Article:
What We Can Say-and Not Say-About the Epidemiology of Vaccine-Associated Sarcomas


It has been a little more than a decade since Drs. Hendrick and Goldschmidt1 submitted their query to the profession, "Do injection-site reactions induce fibrosarcomas in cats?"

It has been a little more than a decade since Drs. Hendrick and Goldschmidt1 submitted their query to the profession, "Do injection-site reactions induce fibrosarcomas in cats?"

Since then the Vaccine-Associated Feline Sarcoma Task Force (VASTF) was formed and there have been many investigations into feline vaccine site-associated sarcoma incidence, prevalence, epidemiology and treatment. This condition is still an emerging epidemic problem, although most vaccinated cats remain unaffected.

The only way to completely stop vaccine-associated sarcomas is to avoid vaccinations, but vaccine avoidance is dangerous, because the diseases they are designed to prevent are still capable of causing epidemics in animal populations. The public and the veterinary profession are faced with a quandary caused by the juxtaposition of the need to vaccinate and the desire to avoid iatrogenic tumors. Recent research on the incidence of feline vaccine site-associated sarcomas2 and on other risk factors that contribute to sarcoma development3 have given the veterinary profession valuable information to guide clients on immunization protocol. This information was needed because the estimates of incidence that practitioners report to their clients varies from 1 in 250 vaccinated cats to 1 in 10,000, and there are many risk factors that have been postulated without evidence.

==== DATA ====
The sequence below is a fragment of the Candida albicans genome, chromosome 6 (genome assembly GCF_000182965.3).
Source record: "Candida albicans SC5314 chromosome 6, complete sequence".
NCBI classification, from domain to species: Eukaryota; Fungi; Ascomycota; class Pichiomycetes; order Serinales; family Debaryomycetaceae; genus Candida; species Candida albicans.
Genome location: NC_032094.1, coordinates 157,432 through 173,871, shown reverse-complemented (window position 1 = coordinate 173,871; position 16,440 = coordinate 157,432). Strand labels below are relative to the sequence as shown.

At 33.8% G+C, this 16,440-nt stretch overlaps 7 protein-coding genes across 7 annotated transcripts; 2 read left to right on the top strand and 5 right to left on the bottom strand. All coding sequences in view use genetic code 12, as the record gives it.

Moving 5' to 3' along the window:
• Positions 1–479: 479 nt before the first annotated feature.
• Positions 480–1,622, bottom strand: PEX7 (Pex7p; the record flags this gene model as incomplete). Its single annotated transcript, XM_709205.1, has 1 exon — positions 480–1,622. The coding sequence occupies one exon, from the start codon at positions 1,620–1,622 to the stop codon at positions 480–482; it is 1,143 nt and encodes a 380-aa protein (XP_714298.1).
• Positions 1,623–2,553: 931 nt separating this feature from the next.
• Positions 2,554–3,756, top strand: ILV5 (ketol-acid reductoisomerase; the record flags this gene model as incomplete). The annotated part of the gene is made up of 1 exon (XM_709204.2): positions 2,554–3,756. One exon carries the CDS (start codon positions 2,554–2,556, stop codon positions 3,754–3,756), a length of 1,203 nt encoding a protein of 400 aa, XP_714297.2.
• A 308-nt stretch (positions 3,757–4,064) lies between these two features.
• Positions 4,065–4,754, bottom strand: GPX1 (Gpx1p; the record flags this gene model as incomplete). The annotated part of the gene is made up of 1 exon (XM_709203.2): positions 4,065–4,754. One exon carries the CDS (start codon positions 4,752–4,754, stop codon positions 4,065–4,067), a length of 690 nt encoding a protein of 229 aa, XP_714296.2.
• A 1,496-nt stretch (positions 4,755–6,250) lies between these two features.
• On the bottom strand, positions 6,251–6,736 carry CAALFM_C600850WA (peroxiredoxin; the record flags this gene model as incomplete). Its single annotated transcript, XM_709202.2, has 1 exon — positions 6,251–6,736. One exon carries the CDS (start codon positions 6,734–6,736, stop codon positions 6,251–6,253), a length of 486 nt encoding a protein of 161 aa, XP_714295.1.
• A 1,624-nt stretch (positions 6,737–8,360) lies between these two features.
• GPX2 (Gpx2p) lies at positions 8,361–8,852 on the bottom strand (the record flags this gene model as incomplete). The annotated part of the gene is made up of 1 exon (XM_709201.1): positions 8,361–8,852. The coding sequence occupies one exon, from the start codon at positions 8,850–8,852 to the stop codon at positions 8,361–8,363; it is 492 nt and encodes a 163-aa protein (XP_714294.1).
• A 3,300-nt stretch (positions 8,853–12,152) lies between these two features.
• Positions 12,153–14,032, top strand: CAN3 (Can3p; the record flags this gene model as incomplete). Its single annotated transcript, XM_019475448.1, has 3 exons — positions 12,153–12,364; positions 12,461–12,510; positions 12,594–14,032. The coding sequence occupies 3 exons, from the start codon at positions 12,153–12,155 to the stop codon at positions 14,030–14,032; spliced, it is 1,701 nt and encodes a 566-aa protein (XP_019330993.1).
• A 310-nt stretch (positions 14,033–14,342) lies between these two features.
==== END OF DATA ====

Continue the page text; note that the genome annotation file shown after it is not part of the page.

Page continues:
There are several reasons for the variation of reporting incidence rates. Determination of precise annual incidence of this disease is hampered by the fact that there is no accurate way to determine if a vaccine caused a sarcoma, because there are no pathognomic histological changes.

Although aluminum may provide a marker to indicate a sarcoma occurred at a vaccination site, no marker confirms causality. In addition, many suspected sarcomas are not histologically confirmed. Reports that originate from referral hospitals start with a population bias that skews the incidence rate higher. Granted, incidence is a particularly difficult figure to nail down when dealing with a relatively rare disease, but even with that in mind, the variation noted above should be decreased.

A 1993 epidemiological study4 found an incidence of one- to two-cases/10,000 cats/year. A 1997 study5, sponsored by the American Association of Feline Practitioners, reported the 1992 prevalence of one case/5,000 cats. Note that prevalence refers to the number of cats with vaccine site-associated sarcomas/total population and incidence refers to the number of new cases/the population at risk in a given time period. A recent study2 used a World Wide Web-based survey to gather data from 93 veterinarians on 31,361 vaccinated cats. Data were gathered from Jan. 1, 1998 to Dec. 31, 2000 and allowed for a one- to three-year follow-up of vaccinated cats. To determine incidence, the following criteria were met for the case to be considered epidemiologically related to the vaccination: The vaccine had to have been given during the study period by the veterinarian participating in the study. Also, the reaction had to be reported during the two-year study or the one-year follow-up. The results indicate that postvaccinal reactions were reported on 73 of these cats, yielding a reaction rate of about 12 reactions/10,000 vaccine doses. Of course the actual number of reactions was probably higher because clients do not always report reactions.